PK Subban knows that standing on Center Ice at Montreal’s Bell Center on Thursday will stir the emotion.
Canadiens fans are known for their unbridled passion, and being embraced by them during his seven seasons with the team has been special, said the former NHL defenseman.
“In Montreal, we never had a night off,” Subban told The Canadian Press. “You didn’t have a choice because the audience gave you energy when you didn’t have it. They probably didn’t believe you were still in the game.” gave you faith.
“They got the best out of me, more than any other opponent I’ve had, more than anyone I’ve played against. They hold me accountable and really have my back.” He pushed me and supported me, which is why it gets so emotional for me.”
Montreal will honor Subban ahead of a game against the Nashville Predators, the team Habs signed in 2016.
The 33-year-old announced in September that he would retire after 13 seasons in the NHL with the Canadiens, Predators and New Jersey Devils.
Selected 43rd overall by the Hub in the 2007 Entry Draft, the 6-foot, 210-pound Toronto native has scored 115 goals and 467 points in 824 regular season games. He added an additional 62 points (18 goals, 44 assists) in his 96 playoff appearances, and Norris won his trophy as the league’s top defenseman while playing for Montreal in 2013. .
Still, Subban was surprised when the Canadiens called to say they wanted to host a tribute.
“I am very excited that the work you have done has been recognized,” he said. “But I think a big part of that is not just what I’ve done on the ice, it’s something I’m very proud of. , is what you can do, put your hat on.
Giving back has always been important to Subban.
He still vividly remembers the day he signed his first contract with Montreal and how he realized he was about to change his family’s life. It’s a memory that didn’t exist.
“For me, that moment was a pivotal time in my career. But I also knew there was a platform where I could help others,” he said.
Subban’s latest initiative is working with Kraft Hockeyville. This is an annual event where communities across the country share their stories and connections to hockey as they vie for his $250,000 arena upgrade and the chance to host an NHL preseason game.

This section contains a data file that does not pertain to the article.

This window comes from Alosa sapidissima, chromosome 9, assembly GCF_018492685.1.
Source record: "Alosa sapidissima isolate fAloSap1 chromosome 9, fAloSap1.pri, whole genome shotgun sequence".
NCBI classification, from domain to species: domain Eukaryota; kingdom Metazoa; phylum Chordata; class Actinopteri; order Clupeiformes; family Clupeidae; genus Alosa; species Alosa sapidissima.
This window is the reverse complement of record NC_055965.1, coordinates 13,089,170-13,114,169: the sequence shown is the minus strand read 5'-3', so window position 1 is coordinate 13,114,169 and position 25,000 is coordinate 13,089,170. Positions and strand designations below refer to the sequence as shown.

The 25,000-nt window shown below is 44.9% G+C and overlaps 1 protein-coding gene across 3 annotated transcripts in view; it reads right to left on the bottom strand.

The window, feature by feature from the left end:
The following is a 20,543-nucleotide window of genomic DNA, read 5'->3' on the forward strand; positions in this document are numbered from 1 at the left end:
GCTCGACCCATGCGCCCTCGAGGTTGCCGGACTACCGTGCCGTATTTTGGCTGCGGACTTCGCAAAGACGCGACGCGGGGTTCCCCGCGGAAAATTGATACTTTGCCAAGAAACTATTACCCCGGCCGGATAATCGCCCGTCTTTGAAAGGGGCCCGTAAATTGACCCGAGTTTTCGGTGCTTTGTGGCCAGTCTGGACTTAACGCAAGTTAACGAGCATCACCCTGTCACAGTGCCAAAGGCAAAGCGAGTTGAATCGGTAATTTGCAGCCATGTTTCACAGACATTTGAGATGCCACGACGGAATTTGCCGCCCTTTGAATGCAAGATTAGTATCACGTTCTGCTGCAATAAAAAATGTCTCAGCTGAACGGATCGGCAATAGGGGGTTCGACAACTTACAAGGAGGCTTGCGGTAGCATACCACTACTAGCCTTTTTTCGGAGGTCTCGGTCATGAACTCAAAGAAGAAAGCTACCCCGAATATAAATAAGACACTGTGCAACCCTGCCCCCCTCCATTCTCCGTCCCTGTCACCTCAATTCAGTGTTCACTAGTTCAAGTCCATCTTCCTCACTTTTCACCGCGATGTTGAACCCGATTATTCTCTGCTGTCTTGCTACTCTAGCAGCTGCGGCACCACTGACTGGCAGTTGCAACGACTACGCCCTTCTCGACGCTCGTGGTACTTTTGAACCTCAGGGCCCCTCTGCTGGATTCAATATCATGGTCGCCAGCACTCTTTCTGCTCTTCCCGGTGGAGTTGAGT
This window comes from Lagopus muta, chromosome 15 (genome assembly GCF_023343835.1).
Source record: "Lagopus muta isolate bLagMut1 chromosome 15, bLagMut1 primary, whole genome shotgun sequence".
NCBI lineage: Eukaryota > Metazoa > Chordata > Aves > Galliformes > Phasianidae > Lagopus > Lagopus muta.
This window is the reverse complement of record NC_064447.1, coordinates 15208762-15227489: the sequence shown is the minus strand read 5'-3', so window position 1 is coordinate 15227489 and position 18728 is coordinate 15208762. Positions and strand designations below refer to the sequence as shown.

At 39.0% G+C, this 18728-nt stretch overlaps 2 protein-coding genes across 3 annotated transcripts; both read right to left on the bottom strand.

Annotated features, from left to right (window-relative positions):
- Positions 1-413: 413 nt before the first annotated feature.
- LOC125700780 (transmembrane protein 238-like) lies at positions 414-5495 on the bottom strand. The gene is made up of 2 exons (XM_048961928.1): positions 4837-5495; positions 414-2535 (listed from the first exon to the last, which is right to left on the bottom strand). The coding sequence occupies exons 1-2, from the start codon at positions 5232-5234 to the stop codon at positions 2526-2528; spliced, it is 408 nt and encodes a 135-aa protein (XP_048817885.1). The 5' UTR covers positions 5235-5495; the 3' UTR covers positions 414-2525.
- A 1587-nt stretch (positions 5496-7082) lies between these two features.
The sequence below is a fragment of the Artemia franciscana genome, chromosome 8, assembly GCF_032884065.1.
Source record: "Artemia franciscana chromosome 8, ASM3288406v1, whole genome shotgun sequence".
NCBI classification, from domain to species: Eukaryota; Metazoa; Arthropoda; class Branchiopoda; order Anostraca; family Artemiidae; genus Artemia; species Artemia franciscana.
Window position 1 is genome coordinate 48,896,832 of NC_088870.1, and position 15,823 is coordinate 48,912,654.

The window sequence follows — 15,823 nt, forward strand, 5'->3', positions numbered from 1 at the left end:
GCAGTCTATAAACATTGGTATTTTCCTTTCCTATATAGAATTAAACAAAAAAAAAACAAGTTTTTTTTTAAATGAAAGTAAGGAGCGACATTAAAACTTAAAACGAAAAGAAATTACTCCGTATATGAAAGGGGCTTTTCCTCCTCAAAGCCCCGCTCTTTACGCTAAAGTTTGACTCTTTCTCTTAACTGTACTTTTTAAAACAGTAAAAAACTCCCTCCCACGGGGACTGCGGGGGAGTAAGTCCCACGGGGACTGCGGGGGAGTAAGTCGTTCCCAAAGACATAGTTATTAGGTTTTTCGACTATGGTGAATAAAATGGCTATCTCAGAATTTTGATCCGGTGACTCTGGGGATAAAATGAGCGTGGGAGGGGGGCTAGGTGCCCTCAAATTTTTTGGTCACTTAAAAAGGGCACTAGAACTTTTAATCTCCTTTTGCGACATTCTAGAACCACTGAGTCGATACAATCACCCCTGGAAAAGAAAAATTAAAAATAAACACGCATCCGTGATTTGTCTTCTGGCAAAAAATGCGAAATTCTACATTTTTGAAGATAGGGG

Nominations for the 2023 competition are open and will close on February 19th.
“As Canadians, hockey is our sport. We take great pride in the game and what it brings us,” said Subban.
“Compared to other countries and other places in the world, this is what we really have in our arms. is ideal.”
Growing up, hockey wasn’t always easily accessible for Subban and his four siblings. His parents, who immigrated to Canada from the Caribbean, worked hard to give their children every opportunity, but the Subban brother still wore his hand-me-down skates and pads.
Craft hockey bills increase opportunities for children to participate in the game, Subban said.
“There are a lot of people who love our game and want to play it. But it’s an expensive game,” he said. “It takes a lot of people who want to make a difference to fund arenas, fund equipment and support communities.”
It’s been a while since Subban himself has been out on the ice.
“I haven’t had a hockey stick since I retired,” he said with a laugh. “I don’t skate.”
Instead of skating clinics and stickhandling drills, the charismatic athlete uses his experience, unique style and league connections to contribute to the sport he loves in new roles. ESPN announced in November that Subban had signed his three-year contract to work as his full-time hockey analyst.
“I found myself taking on that responsibility as a responsibility to support the game and help grow it in many ways,” Subban said.
“And being my age and not being so far away from the game of hockey, I think it’s a huge bonus. I’m trying to use the method
However, there are days when I miss being part of an NHL team.
“Of course I will miss the games, I will miss being with my teammates and going on road trips. But I still miss my first girlfriend. ‘ said Subban.
“You will miss something in your life, but it’s only a small part of life. I look forward to becoming.”